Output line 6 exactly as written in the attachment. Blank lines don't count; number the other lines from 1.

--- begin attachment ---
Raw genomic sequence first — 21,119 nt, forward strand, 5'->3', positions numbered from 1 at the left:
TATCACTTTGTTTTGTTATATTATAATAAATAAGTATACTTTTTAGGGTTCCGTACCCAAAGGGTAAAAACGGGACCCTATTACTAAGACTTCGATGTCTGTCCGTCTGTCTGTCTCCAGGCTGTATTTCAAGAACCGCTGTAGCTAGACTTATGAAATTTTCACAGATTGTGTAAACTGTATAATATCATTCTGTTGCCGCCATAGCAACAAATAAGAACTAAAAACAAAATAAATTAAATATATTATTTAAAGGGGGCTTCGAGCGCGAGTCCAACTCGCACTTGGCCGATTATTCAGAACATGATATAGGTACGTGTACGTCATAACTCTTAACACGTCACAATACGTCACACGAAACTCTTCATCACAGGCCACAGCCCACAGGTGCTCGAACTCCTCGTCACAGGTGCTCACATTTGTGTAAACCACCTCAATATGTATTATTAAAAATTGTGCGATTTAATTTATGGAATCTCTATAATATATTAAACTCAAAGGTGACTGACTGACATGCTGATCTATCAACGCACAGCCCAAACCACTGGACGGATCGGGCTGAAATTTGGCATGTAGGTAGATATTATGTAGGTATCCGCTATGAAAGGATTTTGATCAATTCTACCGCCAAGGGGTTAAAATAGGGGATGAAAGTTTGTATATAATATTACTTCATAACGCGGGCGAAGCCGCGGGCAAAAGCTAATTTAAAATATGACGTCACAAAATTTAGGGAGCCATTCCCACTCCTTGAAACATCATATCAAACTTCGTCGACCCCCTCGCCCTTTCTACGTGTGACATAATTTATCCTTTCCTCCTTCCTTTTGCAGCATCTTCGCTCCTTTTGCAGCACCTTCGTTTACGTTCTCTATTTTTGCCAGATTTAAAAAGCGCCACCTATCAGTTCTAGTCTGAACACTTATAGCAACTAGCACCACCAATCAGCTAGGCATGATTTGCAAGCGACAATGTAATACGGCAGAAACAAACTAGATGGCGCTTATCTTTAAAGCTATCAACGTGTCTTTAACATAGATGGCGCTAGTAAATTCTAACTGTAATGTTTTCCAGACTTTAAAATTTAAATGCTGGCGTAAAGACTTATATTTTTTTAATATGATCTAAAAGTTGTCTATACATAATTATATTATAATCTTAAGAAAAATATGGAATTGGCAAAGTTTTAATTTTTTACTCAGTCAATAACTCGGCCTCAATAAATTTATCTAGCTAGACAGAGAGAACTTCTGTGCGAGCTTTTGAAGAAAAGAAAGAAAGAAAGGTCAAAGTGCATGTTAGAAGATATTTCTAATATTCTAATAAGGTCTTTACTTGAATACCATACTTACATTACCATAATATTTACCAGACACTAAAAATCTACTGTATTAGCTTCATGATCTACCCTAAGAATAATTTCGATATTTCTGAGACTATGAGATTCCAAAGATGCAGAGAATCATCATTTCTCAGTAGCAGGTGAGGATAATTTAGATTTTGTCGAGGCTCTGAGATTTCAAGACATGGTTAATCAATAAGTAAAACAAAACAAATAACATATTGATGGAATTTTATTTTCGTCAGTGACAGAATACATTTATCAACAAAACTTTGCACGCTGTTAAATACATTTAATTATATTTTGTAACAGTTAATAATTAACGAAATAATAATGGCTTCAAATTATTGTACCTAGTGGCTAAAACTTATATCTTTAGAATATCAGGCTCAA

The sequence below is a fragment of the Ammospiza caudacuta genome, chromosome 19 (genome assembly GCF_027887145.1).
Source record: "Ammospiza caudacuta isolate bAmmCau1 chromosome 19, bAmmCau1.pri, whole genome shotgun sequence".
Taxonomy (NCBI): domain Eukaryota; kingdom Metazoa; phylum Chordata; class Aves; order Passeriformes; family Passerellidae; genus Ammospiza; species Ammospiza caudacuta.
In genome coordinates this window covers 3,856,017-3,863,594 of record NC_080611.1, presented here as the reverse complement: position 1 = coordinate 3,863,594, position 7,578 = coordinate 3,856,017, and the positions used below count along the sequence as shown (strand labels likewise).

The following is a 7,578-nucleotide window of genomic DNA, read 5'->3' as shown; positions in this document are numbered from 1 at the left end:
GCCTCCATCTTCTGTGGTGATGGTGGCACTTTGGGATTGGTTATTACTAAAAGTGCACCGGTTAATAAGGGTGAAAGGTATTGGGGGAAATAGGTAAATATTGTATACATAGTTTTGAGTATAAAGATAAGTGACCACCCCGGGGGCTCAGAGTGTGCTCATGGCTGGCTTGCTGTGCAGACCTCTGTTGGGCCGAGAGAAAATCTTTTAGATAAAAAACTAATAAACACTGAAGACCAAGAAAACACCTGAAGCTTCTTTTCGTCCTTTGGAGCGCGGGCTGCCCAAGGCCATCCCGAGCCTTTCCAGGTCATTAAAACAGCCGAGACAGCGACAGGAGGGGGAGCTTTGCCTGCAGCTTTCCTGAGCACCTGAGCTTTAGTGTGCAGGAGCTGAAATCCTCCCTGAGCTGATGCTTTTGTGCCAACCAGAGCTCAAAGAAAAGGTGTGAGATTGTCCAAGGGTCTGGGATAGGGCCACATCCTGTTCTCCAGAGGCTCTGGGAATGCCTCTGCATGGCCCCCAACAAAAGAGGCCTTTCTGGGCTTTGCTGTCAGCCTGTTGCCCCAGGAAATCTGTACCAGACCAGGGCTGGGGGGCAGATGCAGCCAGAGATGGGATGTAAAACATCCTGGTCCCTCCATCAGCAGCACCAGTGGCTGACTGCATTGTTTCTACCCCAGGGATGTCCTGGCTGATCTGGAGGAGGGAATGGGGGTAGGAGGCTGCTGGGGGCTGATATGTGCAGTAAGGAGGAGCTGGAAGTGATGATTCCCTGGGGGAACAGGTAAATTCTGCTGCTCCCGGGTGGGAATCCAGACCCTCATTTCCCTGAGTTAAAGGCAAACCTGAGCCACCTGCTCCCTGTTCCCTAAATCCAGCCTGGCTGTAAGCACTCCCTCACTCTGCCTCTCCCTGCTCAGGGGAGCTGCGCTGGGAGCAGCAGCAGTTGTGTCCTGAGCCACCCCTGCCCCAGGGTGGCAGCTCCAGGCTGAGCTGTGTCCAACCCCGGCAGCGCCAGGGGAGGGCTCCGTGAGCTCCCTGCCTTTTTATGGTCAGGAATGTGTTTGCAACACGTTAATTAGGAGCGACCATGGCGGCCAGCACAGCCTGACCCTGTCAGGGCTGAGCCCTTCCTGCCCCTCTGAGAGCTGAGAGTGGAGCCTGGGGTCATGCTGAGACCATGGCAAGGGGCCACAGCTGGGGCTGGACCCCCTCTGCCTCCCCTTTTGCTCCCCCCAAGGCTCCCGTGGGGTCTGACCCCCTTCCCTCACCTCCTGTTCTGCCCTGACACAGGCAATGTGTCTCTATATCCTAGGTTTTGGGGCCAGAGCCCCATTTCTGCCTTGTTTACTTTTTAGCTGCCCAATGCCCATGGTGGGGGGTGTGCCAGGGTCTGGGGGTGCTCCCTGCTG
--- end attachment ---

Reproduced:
In genome coordinates this window covers 3,856,017-3,863,594 of record NC_080611.1, presented here as the reverse complement: position 1 = coordinate 3,863,594, position 7,578 = coordinate 3,856,017, and the positions used below count along the sequence as shown (strand labels likewise).